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freshman year checklist

Freshman Year Checklist

As your child enters high school, you may be wondering about their transition from middle school. Questions may be swirling in your head: Will they ease into their new schedule? Will they make friends?  But how much should your budding high schooler think about college in freshman year? Is it too early to start planning? In a word, no but this “no” comes with some additional nos. Should you pepper your freshman with deep questions about their plans after high…

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How To Finish College Early

With so many things to juggle in life these days, students want to know how to finish college early. Is it possible? Yes, but it takes a bit of planning with the correct information to guide you. There are many choices and paths available - you just need to decide how to get all your ducks in a row for which ones are best for you and make a plan.  How To Finish College Early - A Guide On Different…

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EFC Too High?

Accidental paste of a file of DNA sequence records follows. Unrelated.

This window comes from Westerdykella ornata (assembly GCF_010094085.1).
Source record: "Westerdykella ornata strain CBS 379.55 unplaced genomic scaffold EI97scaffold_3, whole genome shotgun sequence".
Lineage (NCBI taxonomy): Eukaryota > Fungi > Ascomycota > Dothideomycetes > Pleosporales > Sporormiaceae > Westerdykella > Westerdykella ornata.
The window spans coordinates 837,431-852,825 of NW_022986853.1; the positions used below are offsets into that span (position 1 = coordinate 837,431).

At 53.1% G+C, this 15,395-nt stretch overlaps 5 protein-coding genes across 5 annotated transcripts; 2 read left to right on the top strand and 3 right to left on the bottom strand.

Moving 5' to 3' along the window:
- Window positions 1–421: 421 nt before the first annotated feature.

EFC Too High? We’re Here To Help

This article is slated to be updated with the latest FAFSA, Scholarship, and Financial Information. For more updated information, please refer to our 2023 and 2024 articles. By now your student has probably received award letters from the colleges to which they’ve been accepted and you might be thinking, “Wow. The bottom line looks a lot higher than we thought. Why is my expected family contribution so high?” You’re not alone. Very often a family’s expected family contribution (EFC) is…

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The after effects of the pandemic on students and their mental health 

Most families were happy to have their kids back in school full time this year, but many also had anxiety about their kids getting sick. Trying to balance everything mentally has been a struggle for most families. But, most importantly, how about the anxiety of students? Some kids were fully remote last year or hybrid and their lives changed drastically - emotionally and socially. Sure, being nervous the first day of school is normal, but is there anxiety that’s not…

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How to Manage College Stress

Our fast-paced, technology-driven world coupled with the recent global pandemic has pushed our student’s mental stress levels to the limits.  Our mental health is just as important as our physical health and learning to manage stress will serve you well throughout life.  The college experience is chock full of stressors and major life decisions.  The lengthy reading, research, studying, exams, and deadlines can all be extremely stress-inducing. Develop strong coping skills Coping skills involve the management and regulation of your…